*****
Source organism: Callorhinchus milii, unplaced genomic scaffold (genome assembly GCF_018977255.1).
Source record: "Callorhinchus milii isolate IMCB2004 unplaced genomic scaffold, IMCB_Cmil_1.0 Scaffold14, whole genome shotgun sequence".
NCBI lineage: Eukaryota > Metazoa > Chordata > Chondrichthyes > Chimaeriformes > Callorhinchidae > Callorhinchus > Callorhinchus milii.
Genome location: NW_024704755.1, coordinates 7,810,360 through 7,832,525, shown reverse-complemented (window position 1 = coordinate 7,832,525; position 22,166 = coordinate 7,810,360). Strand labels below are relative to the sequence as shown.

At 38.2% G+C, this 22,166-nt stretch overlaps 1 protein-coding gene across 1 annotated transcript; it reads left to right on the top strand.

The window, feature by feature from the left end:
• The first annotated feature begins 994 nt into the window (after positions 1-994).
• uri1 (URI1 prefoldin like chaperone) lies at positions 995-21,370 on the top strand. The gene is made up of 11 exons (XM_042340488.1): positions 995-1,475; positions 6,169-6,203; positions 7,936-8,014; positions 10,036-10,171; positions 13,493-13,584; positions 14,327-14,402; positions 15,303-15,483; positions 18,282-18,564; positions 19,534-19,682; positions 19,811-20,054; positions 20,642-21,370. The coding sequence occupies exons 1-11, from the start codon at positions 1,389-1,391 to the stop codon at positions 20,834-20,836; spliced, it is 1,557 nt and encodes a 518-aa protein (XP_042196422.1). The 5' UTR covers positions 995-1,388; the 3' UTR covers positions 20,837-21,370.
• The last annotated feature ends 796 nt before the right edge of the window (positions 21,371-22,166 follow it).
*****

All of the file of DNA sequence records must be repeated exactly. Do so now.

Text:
Source organism: Callorhinchus milii, unplaced genomic scaffold (genome assembly GCF_018977255.1).
Source record: "Callorhinchus milii isolate IMCB2004 unplaced genomic scaffold, IMCB_Cmil_1.0 Scaffold14, whole genome shotgun sequence".
NCBI lineage: Eukaryota > Metazoa > Chordata > Chondrichthyes > Chimaeriformes > Callorhinchidae > Callorhinchus > Callorhinchus milii.
Genome location: NW_024704755.1, coordinates 7,810,360 through 7,832,525, shown reverse-complemented (window position 1 = coordinate 7,832,525; position 22,166 = coordinate 7,810,360). Strand labels below are relative to the sequence as shown.

At 38.2% G+C, this 22,166-nt stretch overlaps 1 protein-coding gene across 1 annotated transcript; it reads left to right on the top strand.

The window, feature by feature from the left end:
• The first annotated feature begins 994 nt into the window (after positions 1-994).
• uri1 (URI1 prefoldin like chaperone) lies at positions 995-21,370 on the top strand. The gene is made up of 11 exons (XM_042340488.1): positions 995-1,475; positions 6,169-6,203; positions 7,936-8,014; positions 10,036-10,171; positions 13,493-13,584; positions 14,327-14,402; positions 15,303-15,483; positions 18,282-18,564; positions 19,534-19,682; positions 19,811-20,054; positions 20,642-21,370. The coding sequence occupies exons 1-11, from the start codon at positions 1,389-1,391 to the stop codon at positions 20,834-20,836; spliced, it is 1,557 nt and encodes a 518-aa protein (XP_042196422.1). The 5' UTR covers positions 995-1,388; the 3' UTR covers positions 20,837-21,370.
• The last annotated feature ends 796 nt before the right edge of the window (positions 21,371-22,166 follow it).